CDC: Most Middle & High Schools Start Too Early

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MIAMI (CBSMiami) – What time does your child’s school bell ring? If it’s before 8:30 AM, the Centers for Disease Control say it’s too early and may lead to insufficient sleep and related health risks.

Too early of a start time can keep students from getting the sleep needed for their health, safety and academic success, according to the American Academy of Pediatrics.

Fewer than 1 in 5 middle and high schools in the U.S. began the school day at the recommended 8:30 AM start time or later during the 2011-2012 school year, according to data published Thursday in the Centers for Disease Control and Prevention’s Morbidity and Mortality Weekly Report.

In Florida, according to the research, the average start time was 8:17 AM. In the entire U.S., the average start time was 8:03 AM. Louisiana had the earliest average school start time of 7:40 AM, while Alaska had the latest of 8:33 AM.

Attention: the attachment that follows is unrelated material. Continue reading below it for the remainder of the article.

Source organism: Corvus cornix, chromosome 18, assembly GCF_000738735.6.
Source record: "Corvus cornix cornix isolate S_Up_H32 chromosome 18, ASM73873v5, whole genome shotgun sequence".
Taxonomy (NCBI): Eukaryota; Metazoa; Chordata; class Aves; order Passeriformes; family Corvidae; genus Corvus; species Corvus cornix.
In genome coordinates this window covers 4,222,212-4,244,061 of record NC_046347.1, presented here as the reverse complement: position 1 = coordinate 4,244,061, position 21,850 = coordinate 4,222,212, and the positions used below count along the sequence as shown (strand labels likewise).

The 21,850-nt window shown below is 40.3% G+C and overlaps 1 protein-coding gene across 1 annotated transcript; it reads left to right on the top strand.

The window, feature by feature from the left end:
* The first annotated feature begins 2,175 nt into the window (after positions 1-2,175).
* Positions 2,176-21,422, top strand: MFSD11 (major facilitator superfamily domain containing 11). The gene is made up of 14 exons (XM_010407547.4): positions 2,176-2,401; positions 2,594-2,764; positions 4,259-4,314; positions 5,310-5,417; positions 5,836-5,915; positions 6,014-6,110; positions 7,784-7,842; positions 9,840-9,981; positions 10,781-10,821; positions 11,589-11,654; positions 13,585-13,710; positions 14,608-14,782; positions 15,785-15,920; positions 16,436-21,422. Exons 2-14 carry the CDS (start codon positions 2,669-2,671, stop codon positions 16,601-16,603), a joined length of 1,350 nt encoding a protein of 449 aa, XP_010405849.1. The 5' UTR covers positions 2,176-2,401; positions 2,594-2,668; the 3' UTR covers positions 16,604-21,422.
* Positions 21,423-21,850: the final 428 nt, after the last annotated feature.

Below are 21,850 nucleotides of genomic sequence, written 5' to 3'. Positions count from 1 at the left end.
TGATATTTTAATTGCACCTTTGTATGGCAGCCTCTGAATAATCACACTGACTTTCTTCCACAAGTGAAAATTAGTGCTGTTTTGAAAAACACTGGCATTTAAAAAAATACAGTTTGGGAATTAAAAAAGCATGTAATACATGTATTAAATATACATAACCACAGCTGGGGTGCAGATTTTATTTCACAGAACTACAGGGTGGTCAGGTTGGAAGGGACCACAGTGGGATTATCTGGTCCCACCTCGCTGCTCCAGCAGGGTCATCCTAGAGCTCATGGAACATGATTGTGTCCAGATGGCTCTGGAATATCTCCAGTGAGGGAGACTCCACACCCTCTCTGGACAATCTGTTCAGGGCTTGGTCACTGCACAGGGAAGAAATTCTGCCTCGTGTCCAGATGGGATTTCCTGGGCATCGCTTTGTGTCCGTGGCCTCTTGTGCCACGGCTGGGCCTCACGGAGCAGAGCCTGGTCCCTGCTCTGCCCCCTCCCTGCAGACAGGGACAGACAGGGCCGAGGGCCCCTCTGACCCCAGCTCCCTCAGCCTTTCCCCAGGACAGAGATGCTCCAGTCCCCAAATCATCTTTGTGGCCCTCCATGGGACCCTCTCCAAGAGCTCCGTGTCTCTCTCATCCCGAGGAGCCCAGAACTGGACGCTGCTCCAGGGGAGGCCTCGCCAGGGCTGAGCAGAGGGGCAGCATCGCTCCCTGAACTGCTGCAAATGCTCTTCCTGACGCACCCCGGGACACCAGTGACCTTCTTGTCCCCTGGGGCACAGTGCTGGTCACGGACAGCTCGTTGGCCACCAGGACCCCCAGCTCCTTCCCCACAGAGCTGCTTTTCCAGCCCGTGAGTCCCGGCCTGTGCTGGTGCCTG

Schools that have a start time of 8:30 AM or later, according to the CDC, allows adolescent students the opportunity to get the recommended sleep—which on school nights for adolescents is 8.5 to 9.5 hours.

Insufficient sleep, the CDC said, is common among high school students and is associated with several health risks such as being overweight, drinking alcohol, smoking tobacco, and using drugs as well as poor academic performance. The 2 out of 3 proportion of students who fail to get adequate sleep has remained steady since 2007, according to the 2013 Youth Risk Behavior Surveillance Report.

Last year, the AAP issued a policy statement which urged middle and high schools to modify start times—which is determined at the district of individual school—level no earlier than the 8:30 AM start time.

There are ways, the authors report, to help children get adequate sleep, one of which is to work on setting a consistent bed and rise time–even on the weekends.

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